USF is Phil’s surprise team, followed by Clemson, Texas Tech, and Auburn. Phil likes Western Michigan in the MAC, which he traditionally has been an expert on.
Notre Dame, as you’ve probably heard, is his choice as the Most Improved team. Phil is curiously high on Penn State and Mississippi.
For the Navy Fans
For you Navy fans, Phil is noticeably less enthusiastic about the Mids’ chances this year, predicting either a 6-6 or 7-5 season.
While still projecting Navy to play Maryland in the Congressional Bowl, his tone flat-out makes you want to cry if you were expecting anything above seven wins in ‘08.
It’s not just the loss of Paul Johnson or the noticeably tougher schedule—it’s the way he describes the skill positions.
Kaipo-Noa Kaheaku-Enhada, perhaps the greatest Navy quarterback in a decade, is simply described as the first three-year starter in Annapolis since Brian Broadwater, while the running back unit is ranked 29th in the nation (as opposed to Top 15 projections each of the past two years.)
Most disconcerting is Phil's call for Air Force to take back the Commander-in-Chief’s trophy—despite his simultaneous projection of the Falcons as seventh in the MWC.
I may play devil's advocate for Navy in my annual email to Phil next week, but first I’m going to have to come up with some pretty good arguments to refute him on this one. Eric Kettani, Navy’s leading rusher a year ago, is the only Navy player ranked in Phil’s position previews, coming in as the 12th-ranked fullback.
Random point having nothing to do with Navy—Phil left BYU receiver Austin Collie off his list of the Top 67 wideouts in the college game, a point which makes absolutely no sense to me, even if you are going off the assumption that the list is based on talent and not production.
Phil’s well-known Top 40 is based on how he feels teams will finish the year and is largely affected by schedule (who you play, when you play, where you play).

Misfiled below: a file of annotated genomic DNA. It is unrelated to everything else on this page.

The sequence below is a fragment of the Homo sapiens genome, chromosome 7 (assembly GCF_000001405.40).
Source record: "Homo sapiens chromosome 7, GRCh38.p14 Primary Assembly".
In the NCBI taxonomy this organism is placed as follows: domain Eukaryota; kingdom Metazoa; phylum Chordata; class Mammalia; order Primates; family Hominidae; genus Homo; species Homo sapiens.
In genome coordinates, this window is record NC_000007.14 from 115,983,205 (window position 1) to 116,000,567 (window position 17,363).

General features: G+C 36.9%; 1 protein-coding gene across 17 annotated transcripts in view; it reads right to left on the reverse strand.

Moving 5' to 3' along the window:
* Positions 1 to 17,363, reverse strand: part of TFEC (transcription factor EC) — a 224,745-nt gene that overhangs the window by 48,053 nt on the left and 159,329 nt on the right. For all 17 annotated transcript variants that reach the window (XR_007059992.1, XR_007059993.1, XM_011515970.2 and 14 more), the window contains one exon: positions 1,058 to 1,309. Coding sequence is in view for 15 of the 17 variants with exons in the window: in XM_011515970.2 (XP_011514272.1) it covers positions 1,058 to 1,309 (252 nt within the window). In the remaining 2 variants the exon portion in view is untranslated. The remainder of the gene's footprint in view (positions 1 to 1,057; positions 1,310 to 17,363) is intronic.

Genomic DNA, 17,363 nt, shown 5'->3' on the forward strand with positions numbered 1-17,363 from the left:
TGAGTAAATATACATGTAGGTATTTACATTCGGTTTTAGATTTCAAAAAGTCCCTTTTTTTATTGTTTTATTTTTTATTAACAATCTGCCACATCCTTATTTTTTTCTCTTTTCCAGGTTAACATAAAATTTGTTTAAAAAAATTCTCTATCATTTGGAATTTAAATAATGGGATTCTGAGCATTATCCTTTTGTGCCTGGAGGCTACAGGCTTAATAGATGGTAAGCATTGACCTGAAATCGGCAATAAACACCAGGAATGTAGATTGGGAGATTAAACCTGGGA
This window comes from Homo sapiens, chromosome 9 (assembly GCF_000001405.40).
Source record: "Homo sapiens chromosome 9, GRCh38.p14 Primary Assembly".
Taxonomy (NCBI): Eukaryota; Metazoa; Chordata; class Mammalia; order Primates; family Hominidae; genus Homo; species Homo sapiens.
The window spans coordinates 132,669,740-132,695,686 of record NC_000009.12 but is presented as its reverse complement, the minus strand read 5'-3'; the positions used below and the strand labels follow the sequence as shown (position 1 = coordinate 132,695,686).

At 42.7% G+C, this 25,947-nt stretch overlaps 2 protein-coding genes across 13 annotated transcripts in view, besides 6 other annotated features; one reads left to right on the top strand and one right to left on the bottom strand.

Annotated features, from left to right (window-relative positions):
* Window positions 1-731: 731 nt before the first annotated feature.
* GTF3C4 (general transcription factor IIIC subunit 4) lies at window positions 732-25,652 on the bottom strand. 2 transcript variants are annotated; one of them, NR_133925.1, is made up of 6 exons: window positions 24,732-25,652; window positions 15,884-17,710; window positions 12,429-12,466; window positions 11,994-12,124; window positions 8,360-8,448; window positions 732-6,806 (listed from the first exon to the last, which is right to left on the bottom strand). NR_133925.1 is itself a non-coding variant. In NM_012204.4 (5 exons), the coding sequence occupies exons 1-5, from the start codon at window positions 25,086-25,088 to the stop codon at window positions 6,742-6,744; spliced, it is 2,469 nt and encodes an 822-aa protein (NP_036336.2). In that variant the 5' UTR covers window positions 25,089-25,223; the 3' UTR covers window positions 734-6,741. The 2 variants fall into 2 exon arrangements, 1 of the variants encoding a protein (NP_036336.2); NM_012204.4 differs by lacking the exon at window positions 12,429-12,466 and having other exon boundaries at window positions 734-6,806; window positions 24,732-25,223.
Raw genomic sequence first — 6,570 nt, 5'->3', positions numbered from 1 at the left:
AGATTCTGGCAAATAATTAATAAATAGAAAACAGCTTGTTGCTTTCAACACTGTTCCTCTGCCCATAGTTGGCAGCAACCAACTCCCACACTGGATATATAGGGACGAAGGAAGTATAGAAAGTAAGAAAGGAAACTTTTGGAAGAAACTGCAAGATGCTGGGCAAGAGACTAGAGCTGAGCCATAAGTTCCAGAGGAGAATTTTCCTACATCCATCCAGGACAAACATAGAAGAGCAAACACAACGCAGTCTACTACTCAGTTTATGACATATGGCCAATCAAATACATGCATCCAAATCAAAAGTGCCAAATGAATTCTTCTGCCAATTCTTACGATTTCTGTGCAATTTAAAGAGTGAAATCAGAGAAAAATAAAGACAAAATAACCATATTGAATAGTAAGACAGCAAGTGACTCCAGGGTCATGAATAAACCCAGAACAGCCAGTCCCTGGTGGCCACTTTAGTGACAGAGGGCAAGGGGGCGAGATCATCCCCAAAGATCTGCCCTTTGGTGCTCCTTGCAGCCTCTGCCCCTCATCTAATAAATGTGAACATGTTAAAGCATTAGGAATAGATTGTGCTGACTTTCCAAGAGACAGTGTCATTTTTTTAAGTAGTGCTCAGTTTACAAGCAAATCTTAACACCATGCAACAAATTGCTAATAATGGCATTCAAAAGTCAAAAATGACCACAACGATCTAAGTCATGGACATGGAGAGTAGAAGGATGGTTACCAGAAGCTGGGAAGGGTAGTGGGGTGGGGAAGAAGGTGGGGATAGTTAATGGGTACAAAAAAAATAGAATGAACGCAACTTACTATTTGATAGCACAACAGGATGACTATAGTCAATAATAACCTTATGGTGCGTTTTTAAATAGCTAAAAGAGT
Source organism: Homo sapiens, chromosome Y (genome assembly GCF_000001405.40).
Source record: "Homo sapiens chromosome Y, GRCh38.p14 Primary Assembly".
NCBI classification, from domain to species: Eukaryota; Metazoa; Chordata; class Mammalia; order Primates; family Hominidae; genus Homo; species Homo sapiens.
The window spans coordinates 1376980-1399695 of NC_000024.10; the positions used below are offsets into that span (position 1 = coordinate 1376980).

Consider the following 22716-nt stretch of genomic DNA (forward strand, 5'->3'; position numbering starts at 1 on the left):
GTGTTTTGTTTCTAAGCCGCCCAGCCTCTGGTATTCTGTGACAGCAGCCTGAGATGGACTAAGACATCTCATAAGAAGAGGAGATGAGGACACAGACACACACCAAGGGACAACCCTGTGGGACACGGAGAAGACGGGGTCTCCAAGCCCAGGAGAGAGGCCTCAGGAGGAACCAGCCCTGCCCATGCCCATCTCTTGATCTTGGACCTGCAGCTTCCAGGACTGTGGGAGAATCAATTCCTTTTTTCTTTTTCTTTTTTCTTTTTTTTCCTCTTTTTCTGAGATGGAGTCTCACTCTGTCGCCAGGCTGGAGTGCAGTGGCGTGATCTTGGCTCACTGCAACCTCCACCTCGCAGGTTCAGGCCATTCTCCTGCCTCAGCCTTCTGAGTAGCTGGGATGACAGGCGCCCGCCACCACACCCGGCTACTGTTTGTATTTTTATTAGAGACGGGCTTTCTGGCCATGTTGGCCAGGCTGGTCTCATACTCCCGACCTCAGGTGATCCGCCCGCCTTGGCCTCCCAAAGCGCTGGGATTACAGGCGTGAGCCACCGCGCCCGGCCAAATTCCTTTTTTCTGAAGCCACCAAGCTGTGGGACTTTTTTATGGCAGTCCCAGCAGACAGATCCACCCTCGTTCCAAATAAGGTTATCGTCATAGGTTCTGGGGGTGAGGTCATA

His Power Poll is a combination of all eight of his famous Power Ratings and measures just how good a team is based on talent. Here are his Top 25 and Bottom 10 based on the Power Poll.
- Ohio St.
- Texas Tech
- West Virginia
- South Florida
- Penn State
- South Carolina
- Virginia Tech
- Florida State
- Notre Dame
112. Colorado State
116. Utah State
117. North Texas
118. Florida International
119. Western Kentucky
This guy is number one. Beanie Wells, Pat White, Chase Daniel, and Graham Harrell round out the Top Five, with Knowshon Moreno, Sam Bradford, and Cullen Harper also getting the call in the “favorites” category.
If Maryland wideout Darius-Hayward Bey is a “possibility” for the Heisman, then I am a “possibility” to be your next Commander-in-Chief.
Obviously I encourage you to buy this magazine for yourself (although please, for my sake, avoid Barnes and Noble), but if there are any urgent team-specific questions I will be happy to address Phil’s outlook.
Likewise, if for some reason you desperately need to know where a player is ranked in Phil’s position rankings, I’ll give it a skim and let you know as well.
Otherwise enjoy the magazine, and remember to pay a visit to Phil’s excellent website.